Music has always been part of my everyday life. Through the good times, and the bad. During special moments I won’t forget. It has the power to shape every moment with the right notes and melodies. It has only recently become possible to have a limitless catalogue of music with you at all times – and when Spotify launched in October 2008 they made it possible. A lot has changed in ten years. Today, Spotify does even more than just music streaming. Let’s take a look at their track record and explain what other companies can learn from it to drive their digital business.
German companies are fit for the digital transformation from the inside out. Not just external macro data such as the status quo of the online retail has proven this. Working methods and internal organisation are adapting to the pace of the digital world. Agile methods are no longer empty promises. On the contrary: Every other major company already relies on agile project management, as a from Bitkom Research makes clear (German only).
From cash to mobile payments. From password to fingerprint. The online payment sector is evolving rapidly to meet the steady pace of technological development and recent legislative changes within the EU. At the heart of these innovations are biometric payment procedures designed to ensure better security standards and a better user experience.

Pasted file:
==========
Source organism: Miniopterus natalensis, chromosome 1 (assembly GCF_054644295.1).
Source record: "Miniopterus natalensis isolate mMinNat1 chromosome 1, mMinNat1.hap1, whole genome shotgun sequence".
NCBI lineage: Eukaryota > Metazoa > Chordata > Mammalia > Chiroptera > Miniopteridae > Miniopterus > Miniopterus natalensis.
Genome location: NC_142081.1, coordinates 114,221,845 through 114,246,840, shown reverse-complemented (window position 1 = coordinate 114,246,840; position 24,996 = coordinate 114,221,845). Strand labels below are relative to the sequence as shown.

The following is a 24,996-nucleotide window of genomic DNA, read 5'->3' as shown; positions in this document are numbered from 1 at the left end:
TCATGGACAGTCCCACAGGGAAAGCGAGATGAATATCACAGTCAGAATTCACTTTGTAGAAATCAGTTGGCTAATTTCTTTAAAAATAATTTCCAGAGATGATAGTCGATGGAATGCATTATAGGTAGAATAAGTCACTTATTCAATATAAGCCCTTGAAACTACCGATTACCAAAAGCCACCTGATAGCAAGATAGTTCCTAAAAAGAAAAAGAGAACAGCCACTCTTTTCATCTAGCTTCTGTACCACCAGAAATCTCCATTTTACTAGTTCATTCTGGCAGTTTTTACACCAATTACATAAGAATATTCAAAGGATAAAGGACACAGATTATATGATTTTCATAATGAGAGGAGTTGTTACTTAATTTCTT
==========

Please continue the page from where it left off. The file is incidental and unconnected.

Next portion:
Why biometric payment methods via fingerprint or selfie become more important and why retailers and manufacturers should take this type of authentication seriously, we’ll share below.
After Summer is over and September rolls around, opportunities to review fresh input and goals come around. Events (like #dmexco) help businesses and decision-makers continually listen to the market and give guidance heading into the last quarter of the year. Market figures also serve as a basis for intensifying or adjusting business strategies.
Of course, the question arises, how fit is German online retail, which online shops are at the top, and what lessons can be learned?
Statista’s and the EHI Retail Institute’s annual study “E-Commerce-Markt Deutschland 2018” (Germany’s E-Commerce Market in 2018) provides answers.
The people who are crazy enough to think they can change the world are the ones who do.
But to what extent does the brands’ success depend on these iconized characters? What can CDOs and drivers of digital innovation learn from this?
Contactless payment with a smartphone, without use monetary notes, coins, or cards are the way of the future. But this isn’t anything new for many countries already. Forms of mobile payment have long been established and analogue forms of payment money a distant past. Compared to China or the USA, Germany is so old-fashioned in this aspect. On one side there Google and Apple and on the other the traditional German banks. Both want to change the way people in Germany pay for things every day.
But German customers and businesses don’t just change their ways because of “innovative” ways of doing things – even if analysts say a potential for change is very high.
Cross-border e-commerce is booming. Consumers are increasingly buying online and are increasingly attracted to foreign brands and retailers. Cross-border retail is, therefore, a great opportunity for brands and retailers looking for growth. But entering this market is not easy and requires a lot of preparatory work.